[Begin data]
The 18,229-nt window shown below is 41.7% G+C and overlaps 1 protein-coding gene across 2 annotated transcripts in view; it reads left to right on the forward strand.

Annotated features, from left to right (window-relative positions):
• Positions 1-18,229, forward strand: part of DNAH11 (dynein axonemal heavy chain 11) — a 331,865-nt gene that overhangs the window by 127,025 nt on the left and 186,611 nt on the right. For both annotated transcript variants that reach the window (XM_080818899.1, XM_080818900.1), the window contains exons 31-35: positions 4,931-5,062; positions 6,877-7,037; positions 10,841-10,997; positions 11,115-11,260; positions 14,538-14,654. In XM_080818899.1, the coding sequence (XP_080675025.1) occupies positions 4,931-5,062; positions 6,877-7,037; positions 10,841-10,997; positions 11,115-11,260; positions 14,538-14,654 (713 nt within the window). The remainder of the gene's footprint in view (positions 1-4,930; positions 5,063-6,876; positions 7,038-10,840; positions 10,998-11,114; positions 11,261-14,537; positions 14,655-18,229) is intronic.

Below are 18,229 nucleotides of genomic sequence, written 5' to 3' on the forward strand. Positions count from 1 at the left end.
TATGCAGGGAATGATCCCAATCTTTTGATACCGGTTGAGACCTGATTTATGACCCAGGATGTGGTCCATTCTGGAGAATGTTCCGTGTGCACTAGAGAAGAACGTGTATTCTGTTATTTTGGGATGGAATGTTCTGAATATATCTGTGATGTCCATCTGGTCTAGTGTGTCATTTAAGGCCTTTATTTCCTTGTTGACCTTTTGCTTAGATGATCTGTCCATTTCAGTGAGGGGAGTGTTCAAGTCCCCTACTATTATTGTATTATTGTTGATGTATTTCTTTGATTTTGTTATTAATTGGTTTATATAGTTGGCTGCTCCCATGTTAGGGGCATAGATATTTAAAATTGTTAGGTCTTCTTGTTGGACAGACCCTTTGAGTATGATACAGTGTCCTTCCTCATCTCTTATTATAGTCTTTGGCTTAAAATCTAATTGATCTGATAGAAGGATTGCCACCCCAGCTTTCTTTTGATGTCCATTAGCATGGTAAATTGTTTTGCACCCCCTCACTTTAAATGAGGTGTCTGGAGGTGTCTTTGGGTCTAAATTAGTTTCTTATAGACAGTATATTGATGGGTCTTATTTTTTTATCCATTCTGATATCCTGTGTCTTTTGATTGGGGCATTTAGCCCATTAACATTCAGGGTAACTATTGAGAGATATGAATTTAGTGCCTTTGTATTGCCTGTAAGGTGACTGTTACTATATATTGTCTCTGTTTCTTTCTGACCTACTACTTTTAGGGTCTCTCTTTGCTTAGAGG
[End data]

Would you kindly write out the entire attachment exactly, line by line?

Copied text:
The 18,229-nt window shown below is 41.7% G+C and overlaps 1 protein-coding gene across 2 annotated transcripts in view; it reads left to right on the forward strand.

Annotated features, from left to right (window-relative positions):
• Positions 1-18,229, forward strand: part of DNAH11 (dynein axonemal heavy chain 11) — a 331,865-nt gene that overhangs the window by 127,025 nt on the left and 186,611 nt on the right. For both annotated transcript variants that reach the window (XM_080818899.1, XM_080818900.1), the window contains exons 31-35: positions 4,931-5,062; positions 6,877-7,037; positions 10,841-10,997; positions 11,115-11,260; positions 14,538-14,654. In XM_080818899.1, the coding sequence (XP_080675025.1) occupies positions 4,931-5,062; positions 6,877-7,037; positions 10,841-10,997; positions 11,115-11,260; positions 14,538-14,654 (713 nt within the window). The remainder of the gene's footprint in view (positions 1-4,930; positions 5,063-6,876; positions 7,038-10,840; positions 10,998-11,114; positions 11,261-14,537; positions 14,655-18,229) is intronic.

Below are 18,229 nucleotides of genomic sequence, written 5' to 3' on the forward strand. Positions count from 1 at the left end.
TATGCAGGGAATGATCCCAATCTTTTGATACCGGTTGAGACCTGATTTATGACCCAGGATGTGGTCCATTCTGGAGAATGTTCCGTGTGCACTAGAGAAGAACGTGTATTCTGTTATTTTGGGATGGAATGTTCTGAATATATCTGTGATGTCCATCTGGTCTAGTGTGTCATTTAAGGCCTTTATTTCCTTGTTGACCTTTTGCTTAGATGATCTGTCCATTTCAGTGAGGGGAGTGTTCAAGTCCCCTACTATTATTGTATTATTGTTGATGTATTTCTTTGATTTTGTTATTAATTGGTTTATATAGTTGGCTGCTCCCATGTTAGGGGCATAGATATTTAAAATTGTTAGGTCTTCTTGTTGGACAGACCCTTTGAGTATGATACAGTGTCCTTCCTCATCTCTTATTATAGTCTTTGGCTTAAAATCTAATTGATCTGATAGAAGGATTGCCACCCCAGCTTTCTTTTGATGTCCATTAGCATGGTAAATTGTTTTGCACCCCCTCACTTTAAATGAGGTGTCTGGAGGTGTCTTTGGGTCTAAATTAGTTTCTTATAGACAGTATATTGATGGGTCTTATTTTTTTATCCATTCTGATATCCTGTGTCTTTTGATTGGGGCATTTAGCCCATTAACATTCAGGGTAACTATTGAGAGATATGAATTTAGTGCCTTTGTATTGCCTGTAAGGTGACTGTTACTATATATTGTCTCTGTTTCTTTCTGACCTACTACTTTTAGGGTCTCTCTTTGCTTAGAGG